I lived not so far from the Thames in Kent. The German bombers would follow the Thames and drop bombs in London. When they couldn’t get through the Barrage Balloons they’d drop the bombs around us. It gave me asthma, my doctor said ‘you’ve got to get out of it’ he said it was ‘nervous asthma’ I don’t think I would have passed for the ATS because of my chest, so I joined the Land Army.
Went to hand milking and dairy work at 18, the cattle didn’t upset my chest. It was hand milking in those days, thought it was better than machine milking, much better for the cows (wouldn’t say that sort of thing today, more modern machinery) they came into contact with you and got to know your voice. Went to East Sussex School of Agriculture in Lewis in 1944.
My mother never said anything, I don’t think my father liked it, but you had to do something, and it was better than the munitions.
|Mary and her friend Eva|
I’ve seen Messerschmitt’s and Spitfire’s dog-fight in the air, and V1s and V2s near Graves End. Didn’t mind the V1s so much, you could hear them, the V2s you couldn’t hear till they exploded, they were really scary. I was with my best friend Eva on the same farm, it was a three mile cycle ride home, you could hear the V1s, we jumped into the ditch and put our bikes on top of us- don’t know what help the bikes would have been!
I’ll tell you something I have never seen in a book: we were between North Fleet and Gravesend, stood outside the fire station. We were all watching this dog fight, one of those German planes made a great big swastika in smoke, one of our spitfires flew up and shot it down. We were there.
When you’re young there is a streak of excitement in it.
My first job was in Hever, How Green Farm near the Astor’s Hever Castle. Mr Birchall whose farm it was, didn’t do so much fo the work himself, got other people do to it for him. The Astor’s were so nice. Never talked down to you.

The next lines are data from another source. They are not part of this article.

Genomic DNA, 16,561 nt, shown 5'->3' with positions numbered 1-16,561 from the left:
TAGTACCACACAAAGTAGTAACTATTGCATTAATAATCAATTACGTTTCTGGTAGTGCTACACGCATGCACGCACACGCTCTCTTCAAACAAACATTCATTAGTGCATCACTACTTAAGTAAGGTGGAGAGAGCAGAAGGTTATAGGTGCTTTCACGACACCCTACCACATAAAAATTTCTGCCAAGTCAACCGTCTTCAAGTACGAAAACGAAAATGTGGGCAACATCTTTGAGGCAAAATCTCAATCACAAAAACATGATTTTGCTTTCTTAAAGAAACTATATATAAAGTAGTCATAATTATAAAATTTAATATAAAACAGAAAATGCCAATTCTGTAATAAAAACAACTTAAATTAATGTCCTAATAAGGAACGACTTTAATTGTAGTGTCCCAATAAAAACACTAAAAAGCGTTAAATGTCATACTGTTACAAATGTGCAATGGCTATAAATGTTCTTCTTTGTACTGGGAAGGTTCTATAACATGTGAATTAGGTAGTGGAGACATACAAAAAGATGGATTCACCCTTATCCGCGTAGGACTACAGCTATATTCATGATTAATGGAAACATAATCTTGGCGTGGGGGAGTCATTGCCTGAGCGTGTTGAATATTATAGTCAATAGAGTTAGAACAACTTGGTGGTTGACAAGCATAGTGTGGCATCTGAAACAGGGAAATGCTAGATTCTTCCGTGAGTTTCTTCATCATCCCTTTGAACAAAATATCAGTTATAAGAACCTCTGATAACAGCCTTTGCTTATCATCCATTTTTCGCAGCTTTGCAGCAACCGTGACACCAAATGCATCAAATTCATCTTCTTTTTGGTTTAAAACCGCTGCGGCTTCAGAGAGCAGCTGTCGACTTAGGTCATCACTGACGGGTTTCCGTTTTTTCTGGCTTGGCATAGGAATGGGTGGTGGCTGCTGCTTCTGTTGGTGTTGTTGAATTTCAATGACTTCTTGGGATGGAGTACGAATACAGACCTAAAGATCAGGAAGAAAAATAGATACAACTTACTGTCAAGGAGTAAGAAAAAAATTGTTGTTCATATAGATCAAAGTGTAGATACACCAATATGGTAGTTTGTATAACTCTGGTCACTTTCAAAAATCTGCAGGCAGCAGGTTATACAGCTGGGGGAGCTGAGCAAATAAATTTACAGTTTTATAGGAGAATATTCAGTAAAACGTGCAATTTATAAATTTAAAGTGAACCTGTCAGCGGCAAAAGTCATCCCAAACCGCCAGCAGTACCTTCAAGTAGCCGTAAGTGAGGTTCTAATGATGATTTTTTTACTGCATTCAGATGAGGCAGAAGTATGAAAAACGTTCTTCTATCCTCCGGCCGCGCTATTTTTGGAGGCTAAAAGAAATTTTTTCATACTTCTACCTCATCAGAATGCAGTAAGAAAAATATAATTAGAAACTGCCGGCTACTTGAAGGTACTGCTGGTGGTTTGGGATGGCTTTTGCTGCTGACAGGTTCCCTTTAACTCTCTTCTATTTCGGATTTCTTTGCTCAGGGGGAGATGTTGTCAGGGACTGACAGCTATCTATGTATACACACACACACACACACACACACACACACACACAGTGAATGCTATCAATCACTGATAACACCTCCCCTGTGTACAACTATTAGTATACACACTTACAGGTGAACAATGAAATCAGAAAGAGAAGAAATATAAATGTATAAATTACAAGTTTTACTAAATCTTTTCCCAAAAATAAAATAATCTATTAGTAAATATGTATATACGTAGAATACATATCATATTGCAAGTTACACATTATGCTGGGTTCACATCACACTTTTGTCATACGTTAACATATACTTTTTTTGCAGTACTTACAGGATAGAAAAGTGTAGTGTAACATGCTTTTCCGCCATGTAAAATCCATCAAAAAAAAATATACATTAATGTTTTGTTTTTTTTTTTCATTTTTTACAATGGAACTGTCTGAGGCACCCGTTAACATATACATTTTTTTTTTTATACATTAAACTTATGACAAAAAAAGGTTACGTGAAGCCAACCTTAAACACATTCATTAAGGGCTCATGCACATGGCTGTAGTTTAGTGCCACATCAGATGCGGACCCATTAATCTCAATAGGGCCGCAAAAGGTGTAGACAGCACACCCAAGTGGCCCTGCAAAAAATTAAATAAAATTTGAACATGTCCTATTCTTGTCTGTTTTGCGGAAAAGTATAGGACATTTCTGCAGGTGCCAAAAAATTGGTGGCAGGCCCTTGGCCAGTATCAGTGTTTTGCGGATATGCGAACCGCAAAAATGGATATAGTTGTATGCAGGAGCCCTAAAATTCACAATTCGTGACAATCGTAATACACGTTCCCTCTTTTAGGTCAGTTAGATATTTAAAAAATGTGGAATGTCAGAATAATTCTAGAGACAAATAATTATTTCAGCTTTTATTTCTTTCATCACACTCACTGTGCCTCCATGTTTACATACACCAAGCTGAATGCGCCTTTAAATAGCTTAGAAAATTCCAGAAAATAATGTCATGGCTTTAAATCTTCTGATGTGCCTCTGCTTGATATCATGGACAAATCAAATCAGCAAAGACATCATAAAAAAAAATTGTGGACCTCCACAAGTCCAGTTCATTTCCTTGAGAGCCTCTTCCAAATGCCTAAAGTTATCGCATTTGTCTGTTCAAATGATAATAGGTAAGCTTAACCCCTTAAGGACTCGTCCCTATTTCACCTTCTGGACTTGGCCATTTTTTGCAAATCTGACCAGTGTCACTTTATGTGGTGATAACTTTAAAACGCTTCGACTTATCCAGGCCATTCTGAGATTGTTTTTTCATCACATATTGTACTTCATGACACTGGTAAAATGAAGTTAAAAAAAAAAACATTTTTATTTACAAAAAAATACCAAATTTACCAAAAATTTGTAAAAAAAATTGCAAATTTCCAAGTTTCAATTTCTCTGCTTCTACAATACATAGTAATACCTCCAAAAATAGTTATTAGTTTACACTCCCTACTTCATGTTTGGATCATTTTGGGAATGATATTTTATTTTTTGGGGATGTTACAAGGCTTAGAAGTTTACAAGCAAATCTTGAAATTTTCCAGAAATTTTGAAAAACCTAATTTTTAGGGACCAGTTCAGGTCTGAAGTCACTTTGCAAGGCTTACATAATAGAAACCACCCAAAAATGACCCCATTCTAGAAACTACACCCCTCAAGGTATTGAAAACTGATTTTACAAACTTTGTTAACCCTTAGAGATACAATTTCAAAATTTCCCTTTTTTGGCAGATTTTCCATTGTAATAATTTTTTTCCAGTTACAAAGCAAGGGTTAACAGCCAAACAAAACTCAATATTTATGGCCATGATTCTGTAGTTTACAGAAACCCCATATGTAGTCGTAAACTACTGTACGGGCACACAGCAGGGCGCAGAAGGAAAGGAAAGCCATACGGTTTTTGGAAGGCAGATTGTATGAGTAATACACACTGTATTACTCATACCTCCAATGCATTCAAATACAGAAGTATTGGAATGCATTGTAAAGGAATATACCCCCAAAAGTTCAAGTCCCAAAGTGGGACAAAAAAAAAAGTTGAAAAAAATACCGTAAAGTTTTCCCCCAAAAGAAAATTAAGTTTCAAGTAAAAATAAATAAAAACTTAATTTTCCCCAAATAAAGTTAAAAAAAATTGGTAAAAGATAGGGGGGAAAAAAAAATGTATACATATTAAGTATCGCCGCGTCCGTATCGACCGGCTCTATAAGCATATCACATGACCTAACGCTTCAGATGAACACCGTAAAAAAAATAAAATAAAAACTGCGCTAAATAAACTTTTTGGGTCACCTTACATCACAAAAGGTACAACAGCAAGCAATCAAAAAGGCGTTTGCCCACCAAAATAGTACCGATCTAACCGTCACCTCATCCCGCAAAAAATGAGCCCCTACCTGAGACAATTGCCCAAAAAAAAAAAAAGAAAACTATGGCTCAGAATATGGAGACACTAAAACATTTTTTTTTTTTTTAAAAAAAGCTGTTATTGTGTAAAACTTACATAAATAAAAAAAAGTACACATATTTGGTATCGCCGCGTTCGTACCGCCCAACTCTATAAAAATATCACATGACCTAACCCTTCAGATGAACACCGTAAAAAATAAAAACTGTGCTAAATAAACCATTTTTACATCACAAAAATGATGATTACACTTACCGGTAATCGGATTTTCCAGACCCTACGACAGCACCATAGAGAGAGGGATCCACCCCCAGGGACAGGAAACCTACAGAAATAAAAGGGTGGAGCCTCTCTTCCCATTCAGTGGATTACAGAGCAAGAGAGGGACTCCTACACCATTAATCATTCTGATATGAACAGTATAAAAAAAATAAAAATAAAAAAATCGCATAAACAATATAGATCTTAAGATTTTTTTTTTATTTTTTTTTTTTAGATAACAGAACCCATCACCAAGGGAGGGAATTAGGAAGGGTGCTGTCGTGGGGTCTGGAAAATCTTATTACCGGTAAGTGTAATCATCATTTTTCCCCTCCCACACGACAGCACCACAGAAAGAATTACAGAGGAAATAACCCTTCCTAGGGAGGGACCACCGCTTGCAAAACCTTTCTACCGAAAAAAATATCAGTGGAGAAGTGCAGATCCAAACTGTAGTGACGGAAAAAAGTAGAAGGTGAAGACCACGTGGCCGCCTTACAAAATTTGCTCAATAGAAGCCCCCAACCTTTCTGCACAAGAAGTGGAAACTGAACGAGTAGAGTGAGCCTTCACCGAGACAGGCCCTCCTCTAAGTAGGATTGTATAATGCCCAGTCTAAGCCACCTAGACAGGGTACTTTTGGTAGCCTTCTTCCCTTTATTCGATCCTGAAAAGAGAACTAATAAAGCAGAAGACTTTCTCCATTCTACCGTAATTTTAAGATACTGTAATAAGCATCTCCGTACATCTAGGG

There were a lot of German and Italian Prisoners of War working on the farm, like Kurt. They were hard workers. Most could speak a bit of English, we didn’t say much but ‘it’s a nice day, or ‘how are you?’. They were well fed- better than in their own army.
You didn’t have a lot of free time. Had to clean the cow sheds, you’d put your arms round their necks to put a chain on, they got used to you. When the machine milking came in, they didn’t get used to you. I would milk about 8, they had 6 Landgirls, that was the first farm. It took less than 10 minutes to milk a cow, the quicker you milk the cow the more milk you got. I got very fond of cows, we had an understanding, they liked being talked to, we got to know each other.
I was a good milker and got a job as a relief milker. Would cycle to a few farms. It was nice but very tiring. Early in the morning, all double summer time- (put it on two hours during the war) so you wouldn’t have many hours sleep if you were haymaking and getting up at 5 for milking.
When Mr Birchall brought the farm in Derbyshire in 1949, he asked me to come up to. The farm, off the Mellor Road, just above the Pack Horse in Rowath, How Green Farm, he named it after his farm in Kent, changed the name from Brier Grove Slack, not that anyone would remember that name anymore.
|Mr and Mrs Lawton|
|Mrs Lawton holding one of her medals, awarded for Proficiency in the Women's Land Army|